Posted by Gay
About a year ago I was asked to give a talk at a fundraising dinner for literacy. This post is an excerpt.
When I was nine or ten, I read a book that stayed with me forever: What Then, Raman? by Shirley L. Arora. It’s the first book I remember that gave me an ‘aha’ moment – one of those moments when your world expands and your eyes open suddenly on new vistas. I borrowed What Then, Raman? on one of our family’s frequent visits to the School of Arts library in a Queensland country town. I remember entering through a dim, shadowy hall with a long carpet runner, and encountering a glass display case with a diorama of seahorses and seaweed inside. We’d go into the library room and there was a maze of very tall shelves and sunbeams slanting down from high windows with dust motes floating in them, and I’d immediately get lost in this little world of books and my parents would have to call out and find me when they wanted to go home.
Consider this for a moment: I remembered this book for forty years – and I read it once. That’s the power of a children’s book. In 2013 I decided that I absolutely must re-read What Then, Raman? and see if I’d remembered it correctly. Getting it was the problem. In fact, I had misremembered the title as What Now, Ramon? and didn’t know the author. The phrase ‘what now’ was supremely useless as a search tool, and my misspelling of Raman’s name was fatal. For three days, I searched the web for every imaginable combination of text about the plot, concept, setting, and era. I was sure that this was a good book; that somebody, somewhere, must remember it too, that it couldn’t have sunk without a trace – but I was finding nothing. On the third day I closed my eyes and visualised the book cover, hoping to see the author’s name, and the cover illustration popped into my head: it was by the marvellous Margery Gill. Now I was able to Google ‘Margery Gill book covers’ and found it immediately. On searching the real title, I learnt that I was not alone in remembering What Then, Raman? Other people had written of their reactions to the same ‘aha’ moment, and the book had even been made into a film. I looked for sellers and a few weeks later, the edition I remembered was in my mailbox.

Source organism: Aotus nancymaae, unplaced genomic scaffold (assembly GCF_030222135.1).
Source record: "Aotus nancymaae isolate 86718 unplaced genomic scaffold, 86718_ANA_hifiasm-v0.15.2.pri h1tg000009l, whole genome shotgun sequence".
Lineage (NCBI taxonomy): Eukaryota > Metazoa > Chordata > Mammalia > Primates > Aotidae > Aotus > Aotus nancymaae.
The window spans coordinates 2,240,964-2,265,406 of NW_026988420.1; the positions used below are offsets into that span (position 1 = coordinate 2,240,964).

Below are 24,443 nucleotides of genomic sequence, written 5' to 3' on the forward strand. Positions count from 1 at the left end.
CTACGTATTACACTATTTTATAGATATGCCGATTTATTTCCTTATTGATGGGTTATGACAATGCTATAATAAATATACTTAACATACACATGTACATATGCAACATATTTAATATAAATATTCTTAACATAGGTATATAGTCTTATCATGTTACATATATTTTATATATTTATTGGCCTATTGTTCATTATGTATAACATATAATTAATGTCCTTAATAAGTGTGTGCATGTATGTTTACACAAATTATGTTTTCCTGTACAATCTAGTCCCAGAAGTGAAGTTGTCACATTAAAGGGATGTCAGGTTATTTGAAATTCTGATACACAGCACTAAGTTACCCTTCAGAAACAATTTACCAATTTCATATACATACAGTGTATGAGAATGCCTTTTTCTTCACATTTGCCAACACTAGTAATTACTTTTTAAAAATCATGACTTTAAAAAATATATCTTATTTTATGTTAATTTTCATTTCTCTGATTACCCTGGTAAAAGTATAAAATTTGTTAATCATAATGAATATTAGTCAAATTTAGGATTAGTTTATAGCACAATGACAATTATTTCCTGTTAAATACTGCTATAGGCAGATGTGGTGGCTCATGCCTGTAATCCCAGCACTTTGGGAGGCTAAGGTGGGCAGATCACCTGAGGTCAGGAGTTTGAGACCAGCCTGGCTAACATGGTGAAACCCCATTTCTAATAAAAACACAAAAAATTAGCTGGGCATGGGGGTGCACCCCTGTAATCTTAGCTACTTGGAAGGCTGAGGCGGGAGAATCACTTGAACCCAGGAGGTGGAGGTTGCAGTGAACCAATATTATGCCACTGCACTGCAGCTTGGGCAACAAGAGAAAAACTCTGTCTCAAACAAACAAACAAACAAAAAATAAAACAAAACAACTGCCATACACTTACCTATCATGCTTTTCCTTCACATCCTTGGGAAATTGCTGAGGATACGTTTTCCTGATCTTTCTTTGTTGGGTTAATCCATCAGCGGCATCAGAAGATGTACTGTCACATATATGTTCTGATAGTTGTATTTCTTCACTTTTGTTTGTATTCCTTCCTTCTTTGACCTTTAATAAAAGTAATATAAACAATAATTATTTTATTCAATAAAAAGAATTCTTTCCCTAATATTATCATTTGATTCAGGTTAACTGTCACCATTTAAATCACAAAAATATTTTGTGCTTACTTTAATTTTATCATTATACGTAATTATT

Why is this book so compelling that people remember it for forty or fifty years? Firstly, I think its subject matter was unusual in an era when fantasy, historical fiction and stories about English and American children dominated the market. Secondly, Shirley Arora’s theme is sophisticated and she writes with tremendous warmth and sympathy for her characters. Raman is a little boy, the son of a woodcutter, who lives in the hill country of southern India. His mother grows vegetables and sells them in the market, and they’re poor. Raman wants something better. His father believes that education is a way for Raman to build a better life, so he makes sure that Raman goes to the local school, even though this is quite unusual for a woodcutter’s son. Raman himself really wants an education, and he also desperately wants to buy a beautiful book from the local bookseller’s stall. It’s in a glass case and has a proper binding and illustrations. Naturally I liked Raman and identified with him. Despite his situation in life, he was just like me.
It’s not easy for Raman to get his education or to earn enough money to buy that book. As the only person in his village who can read, he finds his desire to be educated sets him apart from his former friends. Raman’s relationship with his parents is also complex. His father encourages Raman to hold fast to his dream, while at the same time recognising economic imperatives. As his father needs to go away to earn money, Raman is charged with looking after the family in his absence. Raman’s mother is occupied with the here and now of family support, struggling to avert starvation. For her, the choice between books and food is no choice at all. Ultimately, Raman has to leave school after only a year of education. He finds a way to earn money collecting wild flowers for an American woman, a college teacher taking time out in the hill country to write and illustrate a botanical book. In a spine-tingling chapter, Raman risks going into the mountain jungle where there are wild tigers, to hunt for orchids and earn the money to fulfil his dreams.